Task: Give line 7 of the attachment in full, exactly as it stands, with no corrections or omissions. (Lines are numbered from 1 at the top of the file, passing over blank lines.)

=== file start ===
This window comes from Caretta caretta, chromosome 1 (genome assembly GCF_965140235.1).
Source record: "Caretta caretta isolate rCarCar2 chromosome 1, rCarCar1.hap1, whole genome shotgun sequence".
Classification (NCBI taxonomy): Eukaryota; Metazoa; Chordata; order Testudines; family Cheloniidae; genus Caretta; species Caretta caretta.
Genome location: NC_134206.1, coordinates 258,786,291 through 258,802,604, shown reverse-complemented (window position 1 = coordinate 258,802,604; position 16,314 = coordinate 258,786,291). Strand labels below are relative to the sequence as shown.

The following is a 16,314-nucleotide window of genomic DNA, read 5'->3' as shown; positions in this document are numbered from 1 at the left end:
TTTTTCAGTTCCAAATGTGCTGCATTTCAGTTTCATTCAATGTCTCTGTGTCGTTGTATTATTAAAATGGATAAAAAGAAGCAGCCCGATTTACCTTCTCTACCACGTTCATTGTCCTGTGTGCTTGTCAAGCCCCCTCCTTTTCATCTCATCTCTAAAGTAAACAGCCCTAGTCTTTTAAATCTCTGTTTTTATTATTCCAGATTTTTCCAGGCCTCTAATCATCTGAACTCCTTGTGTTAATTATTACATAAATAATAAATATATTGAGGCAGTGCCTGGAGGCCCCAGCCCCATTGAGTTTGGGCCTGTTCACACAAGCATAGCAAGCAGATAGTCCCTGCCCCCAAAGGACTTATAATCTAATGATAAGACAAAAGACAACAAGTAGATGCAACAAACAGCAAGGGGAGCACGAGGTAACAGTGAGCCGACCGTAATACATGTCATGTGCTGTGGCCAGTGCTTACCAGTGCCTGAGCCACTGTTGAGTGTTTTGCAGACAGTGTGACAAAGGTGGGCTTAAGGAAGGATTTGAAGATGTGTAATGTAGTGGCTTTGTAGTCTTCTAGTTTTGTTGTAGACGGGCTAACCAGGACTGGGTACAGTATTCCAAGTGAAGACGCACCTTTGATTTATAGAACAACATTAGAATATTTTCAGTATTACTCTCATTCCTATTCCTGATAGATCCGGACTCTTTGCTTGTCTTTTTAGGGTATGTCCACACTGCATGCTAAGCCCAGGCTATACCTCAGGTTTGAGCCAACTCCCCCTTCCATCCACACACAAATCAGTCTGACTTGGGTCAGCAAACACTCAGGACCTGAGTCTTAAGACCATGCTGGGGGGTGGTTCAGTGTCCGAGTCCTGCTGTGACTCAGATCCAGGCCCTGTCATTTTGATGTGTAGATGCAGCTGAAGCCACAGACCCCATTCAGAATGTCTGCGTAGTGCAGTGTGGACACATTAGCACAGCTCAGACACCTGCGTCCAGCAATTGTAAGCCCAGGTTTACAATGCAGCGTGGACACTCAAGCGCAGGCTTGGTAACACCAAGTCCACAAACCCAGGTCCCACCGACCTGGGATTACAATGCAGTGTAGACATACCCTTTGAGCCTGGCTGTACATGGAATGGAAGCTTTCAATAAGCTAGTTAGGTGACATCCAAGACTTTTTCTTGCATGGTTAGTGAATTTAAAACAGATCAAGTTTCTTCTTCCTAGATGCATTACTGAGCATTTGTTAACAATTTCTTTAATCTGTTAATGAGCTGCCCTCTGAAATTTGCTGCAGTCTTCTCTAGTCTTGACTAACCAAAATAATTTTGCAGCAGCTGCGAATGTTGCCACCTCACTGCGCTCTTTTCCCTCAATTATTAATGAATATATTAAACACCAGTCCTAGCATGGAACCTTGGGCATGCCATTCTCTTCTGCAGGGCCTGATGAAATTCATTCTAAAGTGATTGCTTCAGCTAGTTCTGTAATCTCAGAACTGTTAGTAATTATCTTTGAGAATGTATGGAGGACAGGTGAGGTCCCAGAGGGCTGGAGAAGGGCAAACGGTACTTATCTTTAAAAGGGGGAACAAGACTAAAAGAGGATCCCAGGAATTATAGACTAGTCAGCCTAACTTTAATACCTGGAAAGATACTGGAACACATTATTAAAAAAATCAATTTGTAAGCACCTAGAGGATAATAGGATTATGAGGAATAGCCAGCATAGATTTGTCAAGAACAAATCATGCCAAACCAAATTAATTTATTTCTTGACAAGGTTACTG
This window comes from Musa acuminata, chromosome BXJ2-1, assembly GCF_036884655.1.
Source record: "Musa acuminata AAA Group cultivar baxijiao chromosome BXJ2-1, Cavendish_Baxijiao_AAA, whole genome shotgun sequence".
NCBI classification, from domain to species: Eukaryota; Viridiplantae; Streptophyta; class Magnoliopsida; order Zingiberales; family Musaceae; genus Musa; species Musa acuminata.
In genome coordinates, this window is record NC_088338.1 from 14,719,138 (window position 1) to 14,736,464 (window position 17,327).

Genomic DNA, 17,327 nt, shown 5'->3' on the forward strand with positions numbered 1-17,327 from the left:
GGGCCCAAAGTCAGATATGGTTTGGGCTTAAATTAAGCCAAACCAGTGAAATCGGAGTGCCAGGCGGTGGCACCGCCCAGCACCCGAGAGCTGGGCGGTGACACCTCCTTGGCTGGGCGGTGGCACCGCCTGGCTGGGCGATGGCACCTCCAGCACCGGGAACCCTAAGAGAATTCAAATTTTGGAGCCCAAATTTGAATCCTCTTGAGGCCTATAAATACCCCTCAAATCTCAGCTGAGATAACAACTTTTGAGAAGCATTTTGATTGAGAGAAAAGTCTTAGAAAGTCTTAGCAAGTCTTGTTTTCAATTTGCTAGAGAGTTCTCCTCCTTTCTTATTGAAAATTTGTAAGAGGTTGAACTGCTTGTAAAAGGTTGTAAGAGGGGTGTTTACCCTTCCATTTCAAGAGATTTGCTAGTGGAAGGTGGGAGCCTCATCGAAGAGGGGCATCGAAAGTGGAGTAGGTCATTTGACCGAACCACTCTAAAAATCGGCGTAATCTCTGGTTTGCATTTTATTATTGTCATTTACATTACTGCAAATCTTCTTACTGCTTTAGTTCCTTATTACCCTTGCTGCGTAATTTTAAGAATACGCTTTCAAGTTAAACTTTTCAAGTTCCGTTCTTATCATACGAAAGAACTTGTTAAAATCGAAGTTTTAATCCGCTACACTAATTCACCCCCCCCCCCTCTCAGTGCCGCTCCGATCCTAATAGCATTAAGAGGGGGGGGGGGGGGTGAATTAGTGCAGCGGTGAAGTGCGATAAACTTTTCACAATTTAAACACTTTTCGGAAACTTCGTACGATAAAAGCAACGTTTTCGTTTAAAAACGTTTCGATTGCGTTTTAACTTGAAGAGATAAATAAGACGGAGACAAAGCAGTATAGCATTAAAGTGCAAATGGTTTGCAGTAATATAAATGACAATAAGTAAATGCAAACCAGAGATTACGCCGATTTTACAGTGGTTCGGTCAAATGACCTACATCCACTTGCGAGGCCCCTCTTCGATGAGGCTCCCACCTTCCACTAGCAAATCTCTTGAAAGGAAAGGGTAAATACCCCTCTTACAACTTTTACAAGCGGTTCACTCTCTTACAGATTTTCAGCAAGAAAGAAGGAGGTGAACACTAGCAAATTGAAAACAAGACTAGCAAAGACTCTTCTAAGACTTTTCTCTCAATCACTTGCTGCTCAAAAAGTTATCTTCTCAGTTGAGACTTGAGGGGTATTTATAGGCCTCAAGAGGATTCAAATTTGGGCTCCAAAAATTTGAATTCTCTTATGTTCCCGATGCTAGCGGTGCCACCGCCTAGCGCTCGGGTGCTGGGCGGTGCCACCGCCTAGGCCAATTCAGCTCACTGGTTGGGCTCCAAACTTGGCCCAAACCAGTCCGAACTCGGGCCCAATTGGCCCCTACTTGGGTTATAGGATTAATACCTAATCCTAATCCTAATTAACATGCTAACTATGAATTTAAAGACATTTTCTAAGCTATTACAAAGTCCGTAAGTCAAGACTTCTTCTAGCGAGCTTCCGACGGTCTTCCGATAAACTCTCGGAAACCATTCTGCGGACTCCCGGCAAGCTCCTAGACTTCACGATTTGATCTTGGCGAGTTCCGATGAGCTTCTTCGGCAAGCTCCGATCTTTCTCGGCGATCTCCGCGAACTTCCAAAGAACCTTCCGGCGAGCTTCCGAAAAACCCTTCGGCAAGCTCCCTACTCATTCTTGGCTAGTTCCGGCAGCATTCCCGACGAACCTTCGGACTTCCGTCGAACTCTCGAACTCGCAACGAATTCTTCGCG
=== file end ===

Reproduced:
This window comes from Musa acuminata, chromosome BXJ2-1, assembly GCF_036884655.1.